Akara is a dish made from peeled beans formed into a ball and then deep-fried in dendê (palm oil). It is found in West African and Brazilian cuisines. The dish is traditionally encountered in Brazil’s northeastern state of Bahia, especially in the city of Salvador.
Acarajé serves as both a religious offering to the gods in the Candombléreligion and as street food. The dish was brought by slaves from West Africa, and can be found in various forms in Nigeria, Ghana, Togo, Benin, Mali, Gambia and Sierra Leone.
Acarajé is made with cooked and mashed black eyed peas seasoned with salt and chopped onions molded into the shape of a large scone and deep-fried in palm oil in a wok-like pan in front of the customers.It is served split in half and stuffed with vatapá and caruru– spicy pastes made from shrimp, ground cashews, palm oil and other ingredients. A vegetarian version is typically served with hot peppers and green tomatoes. Acarajé can also come in a second form called abara, where the ingredients are boiled instead of deep fried.
Akara (as it is known in southwest and southeast Nigeria) a recipe taken to Brazil by the slaves from the West African coast. It is called “akara” by the Yoruba people of south-western Nigeria and by the citizens of Sierra Leone, “kosai” by the Hausa people of Nigeria or “koose” in Ghana and is a popular breakfast dish, eaten with millet or corn pudding. In Nigeria, Akara is commonly eaten with bread, Ogi (or Eko), a type of Cornmeal made with fine corn flour.
Akara plays a significant role in the Yoruba culture, as it was specially prepared when a person who has come of Age (70 and Above) dies. It was usually fried in large quantity and distributed across every household close to the deceased. Akara also used to be prepared in large as a sign of victory, when warriors came back victorious from war. The women, especially the wives of the Warriors were to fry Akara and distribute it to the villagers.
In Sierra Leone, Akara is composed of rice flour, mashed banana, baking powder, and sugar. After mixed together, it is dropped in oil by hand, and fried, similar to Puff Puff. It then forms into a ball. It is usually prepared for events like Pulnado (event held due to the birth of a child), a wedding, funeral, or party. No matter how big the occasion, this item is a classic in the Sierra Leonean community.
Acarajé sold on the street in Brazil are variously made with fried beef, mutton, dried shrimp, pigweed, fufu osun sauce, and coconut.Today in Bahia, Brazil, most street vendors who serve acarajé are women, easily recognizable by their all-white cotton dresses and headscarves and caps. The first appeared in Bahia selling acarajé in the 19th century. The city now has more than 500 acarajé vendors. The image of these women, often simply called baianas, frequently appears in artwork from the region of Bahia.Acarajé, however, is available outside of the state of Bahia as well, including the streets of its neighbor state Sergipe, and the markets of Rio de Janeiro.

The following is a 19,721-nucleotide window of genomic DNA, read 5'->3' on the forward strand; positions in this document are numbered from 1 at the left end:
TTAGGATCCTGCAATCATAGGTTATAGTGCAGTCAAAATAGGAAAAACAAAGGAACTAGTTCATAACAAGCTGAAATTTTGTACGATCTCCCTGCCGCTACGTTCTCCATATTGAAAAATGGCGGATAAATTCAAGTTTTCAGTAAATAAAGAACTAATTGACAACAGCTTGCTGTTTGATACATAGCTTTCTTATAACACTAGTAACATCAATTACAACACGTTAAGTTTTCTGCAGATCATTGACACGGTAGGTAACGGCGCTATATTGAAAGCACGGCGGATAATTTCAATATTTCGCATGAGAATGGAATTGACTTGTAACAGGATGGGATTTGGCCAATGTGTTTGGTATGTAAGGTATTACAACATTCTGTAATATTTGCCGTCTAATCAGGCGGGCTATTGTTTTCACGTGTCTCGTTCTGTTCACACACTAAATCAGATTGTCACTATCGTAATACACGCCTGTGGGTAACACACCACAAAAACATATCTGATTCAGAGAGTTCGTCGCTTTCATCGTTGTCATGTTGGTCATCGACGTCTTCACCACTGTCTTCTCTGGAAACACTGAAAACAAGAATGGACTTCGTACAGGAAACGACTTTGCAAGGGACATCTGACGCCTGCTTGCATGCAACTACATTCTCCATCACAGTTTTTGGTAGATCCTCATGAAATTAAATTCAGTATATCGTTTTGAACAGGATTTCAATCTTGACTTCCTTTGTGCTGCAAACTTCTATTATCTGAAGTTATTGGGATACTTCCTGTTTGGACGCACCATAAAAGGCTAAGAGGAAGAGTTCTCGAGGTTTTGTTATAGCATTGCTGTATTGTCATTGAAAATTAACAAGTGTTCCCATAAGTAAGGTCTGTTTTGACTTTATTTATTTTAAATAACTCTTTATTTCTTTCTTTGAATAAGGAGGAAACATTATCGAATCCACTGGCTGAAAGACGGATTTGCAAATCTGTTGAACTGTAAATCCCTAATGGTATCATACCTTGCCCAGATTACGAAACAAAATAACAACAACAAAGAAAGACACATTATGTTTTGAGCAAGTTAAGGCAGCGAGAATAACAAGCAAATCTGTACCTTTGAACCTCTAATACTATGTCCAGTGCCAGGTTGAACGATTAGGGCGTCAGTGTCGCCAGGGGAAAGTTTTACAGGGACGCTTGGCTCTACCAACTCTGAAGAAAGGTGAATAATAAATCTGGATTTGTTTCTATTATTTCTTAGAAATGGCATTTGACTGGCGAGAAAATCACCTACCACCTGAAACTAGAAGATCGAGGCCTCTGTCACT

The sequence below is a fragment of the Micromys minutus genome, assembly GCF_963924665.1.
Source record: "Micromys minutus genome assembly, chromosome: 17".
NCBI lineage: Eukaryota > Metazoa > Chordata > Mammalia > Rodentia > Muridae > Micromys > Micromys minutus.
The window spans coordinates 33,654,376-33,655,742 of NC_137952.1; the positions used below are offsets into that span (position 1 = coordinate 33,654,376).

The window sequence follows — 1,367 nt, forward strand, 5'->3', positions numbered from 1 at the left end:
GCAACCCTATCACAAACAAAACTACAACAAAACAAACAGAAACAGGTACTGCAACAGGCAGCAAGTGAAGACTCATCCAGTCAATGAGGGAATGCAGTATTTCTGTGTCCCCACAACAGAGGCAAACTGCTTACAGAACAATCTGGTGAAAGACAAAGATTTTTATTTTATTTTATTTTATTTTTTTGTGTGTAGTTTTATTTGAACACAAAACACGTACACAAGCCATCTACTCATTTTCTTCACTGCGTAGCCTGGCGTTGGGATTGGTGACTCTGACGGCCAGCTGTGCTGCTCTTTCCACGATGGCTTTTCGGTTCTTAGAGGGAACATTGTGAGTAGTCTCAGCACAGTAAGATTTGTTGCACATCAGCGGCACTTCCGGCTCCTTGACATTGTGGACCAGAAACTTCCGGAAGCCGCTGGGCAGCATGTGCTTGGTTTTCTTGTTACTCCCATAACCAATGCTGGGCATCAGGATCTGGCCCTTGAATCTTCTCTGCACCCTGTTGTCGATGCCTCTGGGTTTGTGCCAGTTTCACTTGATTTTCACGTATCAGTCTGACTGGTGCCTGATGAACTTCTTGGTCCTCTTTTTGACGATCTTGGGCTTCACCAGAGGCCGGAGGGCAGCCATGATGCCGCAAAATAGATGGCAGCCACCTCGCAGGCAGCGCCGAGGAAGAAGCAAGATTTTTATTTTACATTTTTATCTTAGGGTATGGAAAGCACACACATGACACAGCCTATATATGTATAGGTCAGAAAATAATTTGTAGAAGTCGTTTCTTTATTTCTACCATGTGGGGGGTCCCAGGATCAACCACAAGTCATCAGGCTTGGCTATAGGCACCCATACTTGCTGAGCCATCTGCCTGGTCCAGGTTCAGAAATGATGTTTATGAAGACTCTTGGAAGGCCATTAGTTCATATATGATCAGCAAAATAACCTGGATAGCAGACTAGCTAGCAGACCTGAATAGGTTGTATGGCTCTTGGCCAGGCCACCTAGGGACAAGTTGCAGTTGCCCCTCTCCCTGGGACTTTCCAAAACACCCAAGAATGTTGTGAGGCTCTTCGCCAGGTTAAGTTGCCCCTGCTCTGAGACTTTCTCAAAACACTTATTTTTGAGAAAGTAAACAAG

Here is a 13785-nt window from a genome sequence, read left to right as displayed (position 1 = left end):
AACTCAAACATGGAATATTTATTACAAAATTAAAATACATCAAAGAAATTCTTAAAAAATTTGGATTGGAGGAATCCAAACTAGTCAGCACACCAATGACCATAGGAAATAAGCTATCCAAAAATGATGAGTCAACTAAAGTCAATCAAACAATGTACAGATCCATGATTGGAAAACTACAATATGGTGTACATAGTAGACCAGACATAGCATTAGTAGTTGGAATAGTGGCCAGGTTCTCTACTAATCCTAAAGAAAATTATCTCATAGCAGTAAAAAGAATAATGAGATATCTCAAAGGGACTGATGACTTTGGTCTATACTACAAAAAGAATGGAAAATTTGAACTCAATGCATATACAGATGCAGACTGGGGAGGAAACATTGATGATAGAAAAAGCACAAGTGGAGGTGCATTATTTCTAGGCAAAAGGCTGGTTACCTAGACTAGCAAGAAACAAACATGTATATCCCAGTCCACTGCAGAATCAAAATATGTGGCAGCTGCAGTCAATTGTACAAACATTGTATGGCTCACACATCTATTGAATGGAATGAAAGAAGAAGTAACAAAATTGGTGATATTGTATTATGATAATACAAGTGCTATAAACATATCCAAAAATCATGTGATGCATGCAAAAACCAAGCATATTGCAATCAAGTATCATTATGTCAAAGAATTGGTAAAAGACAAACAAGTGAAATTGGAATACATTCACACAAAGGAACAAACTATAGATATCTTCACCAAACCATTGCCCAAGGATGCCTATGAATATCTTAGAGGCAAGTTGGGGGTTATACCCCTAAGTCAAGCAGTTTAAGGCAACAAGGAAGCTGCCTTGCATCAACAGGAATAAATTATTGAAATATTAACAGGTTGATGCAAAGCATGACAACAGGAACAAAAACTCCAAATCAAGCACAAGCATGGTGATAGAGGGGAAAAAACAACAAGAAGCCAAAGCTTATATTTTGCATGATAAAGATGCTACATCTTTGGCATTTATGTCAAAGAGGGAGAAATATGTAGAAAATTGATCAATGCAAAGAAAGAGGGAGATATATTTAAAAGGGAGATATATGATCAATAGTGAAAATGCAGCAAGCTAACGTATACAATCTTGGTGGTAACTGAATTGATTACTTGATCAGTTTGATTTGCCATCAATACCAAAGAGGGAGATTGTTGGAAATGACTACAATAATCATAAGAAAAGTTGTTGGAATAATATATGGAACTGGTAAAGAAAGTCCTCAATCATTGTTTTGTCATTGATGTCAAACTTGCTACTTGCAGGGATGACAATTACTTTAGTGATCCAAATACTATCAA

- 1 cup peeled beans
- 1 raw hot pepper (Ata rodo) – chopped
- Salt – to taste
- 1/2 teaspoon baking soda (optional. This helps to make the exterior crunchy)
- 1/2 of a medium onion – chopped
- oil for frying
- Combine the beans with 1/4 cup water in a blender.
- Puree the mixture to a smooth paste
- Pour the pureed beans into a bowl. Mix for 5 minutes with a whisk or mixer. This is to incorporate air into the batter.
- Set a deep pan on medium heat, add in some oil. Heat until oil
- Add in the salt, baking soda, chopped pepper and onions. Stir
- Scoop 1/2 cooking spoon of batter into oil. You do not want to spread out the batter in the oil, you want to pour batter directly on itself (the way you would pour water into a narrow bottle).
- Fry on each side until golden brown .
- Lift the akara balls out with a slotted spoon and drain on kitchen paper towels.
- Repeat the process until everything is fried
- Serve with bread, garri, ogi(pap) or fried yam. Enjoy!!
Note: The shape of the akara is affected by two factors: thickness of the pureed beans and your method of frying. Shallow frying or watery batter will result in flat akara.